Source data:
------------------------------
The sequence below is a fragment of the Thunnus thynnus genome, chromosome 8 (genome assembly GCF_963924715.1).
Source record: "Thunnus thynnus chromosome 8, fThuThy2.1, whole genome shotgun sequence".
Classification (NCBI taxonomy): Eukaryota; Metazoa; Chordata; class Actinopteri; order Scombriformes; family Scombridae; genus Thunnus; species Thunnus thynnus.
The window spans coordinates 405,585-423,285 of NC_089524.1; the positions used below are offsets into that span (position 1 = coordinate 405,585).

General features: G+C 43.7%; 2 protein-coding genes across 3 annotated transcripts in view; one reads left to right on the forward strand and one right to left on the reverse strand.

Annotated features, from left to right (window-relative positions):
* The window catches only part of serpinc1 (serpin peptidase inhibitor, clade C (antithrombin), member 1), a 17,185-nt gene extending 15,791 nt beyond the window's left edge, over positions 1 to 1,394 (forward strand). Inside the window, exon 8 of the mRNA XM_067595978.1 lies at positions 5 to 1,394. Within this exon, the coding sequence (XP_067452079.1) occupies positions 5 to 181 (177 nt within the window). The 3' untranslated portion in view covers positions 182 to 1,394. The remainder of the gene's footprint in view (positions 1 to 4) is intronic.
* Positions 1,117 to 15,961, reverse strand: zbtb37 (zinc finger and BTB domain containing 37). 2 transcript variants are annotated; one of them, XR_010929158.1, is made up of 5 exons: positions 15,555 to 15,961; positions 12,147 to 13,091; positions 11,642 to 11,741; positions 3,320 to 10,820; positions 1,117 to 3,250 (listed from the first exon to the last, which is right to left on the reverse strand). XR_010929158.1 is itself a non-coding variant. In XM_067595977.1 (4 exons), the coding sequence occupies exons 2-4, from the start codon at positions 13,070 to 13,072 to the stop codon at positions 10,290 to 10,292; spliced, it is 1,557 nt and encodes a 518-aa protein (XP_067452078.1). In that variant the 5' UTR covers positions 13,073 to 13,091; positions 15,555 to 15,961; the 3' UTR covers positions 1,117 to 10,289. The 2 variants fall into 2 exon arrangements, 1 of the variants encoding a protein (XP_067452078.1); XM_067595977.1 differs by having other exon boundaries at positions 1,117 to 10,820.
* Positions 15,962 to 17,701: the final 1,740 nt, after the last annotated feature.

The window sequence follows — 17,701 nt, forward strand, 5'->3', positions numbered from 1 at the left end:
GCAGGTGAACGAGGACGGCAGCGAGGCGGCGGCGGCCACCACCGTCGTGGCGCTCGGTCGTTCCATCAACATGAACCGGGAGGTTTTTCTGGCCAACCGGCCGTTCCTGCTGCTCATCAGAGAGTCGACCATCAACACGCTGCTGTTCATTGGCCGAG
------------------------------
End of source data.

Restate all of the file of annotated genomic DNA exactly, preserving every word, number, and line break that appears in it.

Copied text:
The sequence below is a fragment of the Thunnus thynnus genome, chromosome 8 (genome assembly GCF_963924715.1).
Source record: "Thunnus thynnus chromosome 8, fThuThy2.1, whole genome shotgun sequence".
Classification (NCBI taxonomy): Eukaryota; Metazoa; Chordata; class Actinopteri; order Scombriformes; family Scombridae; genus Thunnus; species Thunnus thynnus.
The window spans coordinates 405,585-423,285 of NC_089524.1; the positions used below are offsets into that span (position 1 = coordinate 405,585).

General features: G+C 43.7%; 2 protein-coding genes across 3 annotated transcripts in view; one reads left to right on the forward strand and one right to left on the reverse strand.

Annotated features, from left to right (window-relative positions):
* The window catches only part of serpinc1 (serpin peptidase inhibitor, clade C (antithrombin), member 1), a 17,185-nt gene extending 15,791 nt beyond the window's left edge, over positions 1 to 1,394 (forward strand). Inside the window, exon 8 of the mRNA XM_067595978.1 lies at positions 5 to 1,394. Within this exon, the coding sequence (XP_067452079.1) occupies positions 5 to 181 (177 nt within the window). The 3' untranslated portion in view covers positions 182 to 1,394. The remainder of the gene's footprint in view (positions 1 to 4) is intronic.
* Positions 1,117 to 15,961, reverse strand: zbtb37 (zinc finger and BTB domain containing 37). 2 transcript variants are annotated; one of them, XR_010929158.1, is made up of 5 exons: positions 15,555 to 15,961; positions 12,147 to 13,091; positions 11,642 to 11,741; positions 3,320 to 10,820; positions 1,117 to 3,250 (listed from the first exon to the last, which is right to left on the reverse strand). XR_010929158.1 is itself a non-coding variant. In XM_067595977.1 (4 exons), the coding sequence occupies exons 2-4, from the start codon at positions 13,070 to 13,072 to the stop codon at positions 10,290 to 10,292; spliced, it is 1,557 nt and encodes a 518-aa protein (XP_067452078.1). In that variant the 5' UTR covers positions 13,073 to 13,091; positions 15,555 to 15,961; the 3' UTR covers positions 1,117 to 10,289. The 2 variants fall into 2 exon arrangements, 1 of the variants encoding a protein (XP_067452078.1); XM_067595977.1 differs by having other exon boundaries at positions 1,117 to 10,820.
* Positions 15,962 to 17,701: the final 1,740 nt, after the last annotated feature.

The window sequence follows — 17,701 nt, forward strand, 5'->3', positions numbered from 1 at the left end:
GCAGGTGAACGAGGACGGCAGCGAGGCGGCGGCGGCCACCACCGTCGTGGCGCTCGGTCGTTCCATCAACATGAACCGGGAGGTTTTTCTGGCCAACCGGCCGTTCCTGCTGCTCATCAGAGAGTCGACCATCAACACGCTGCTGTTCATTGGCCGAG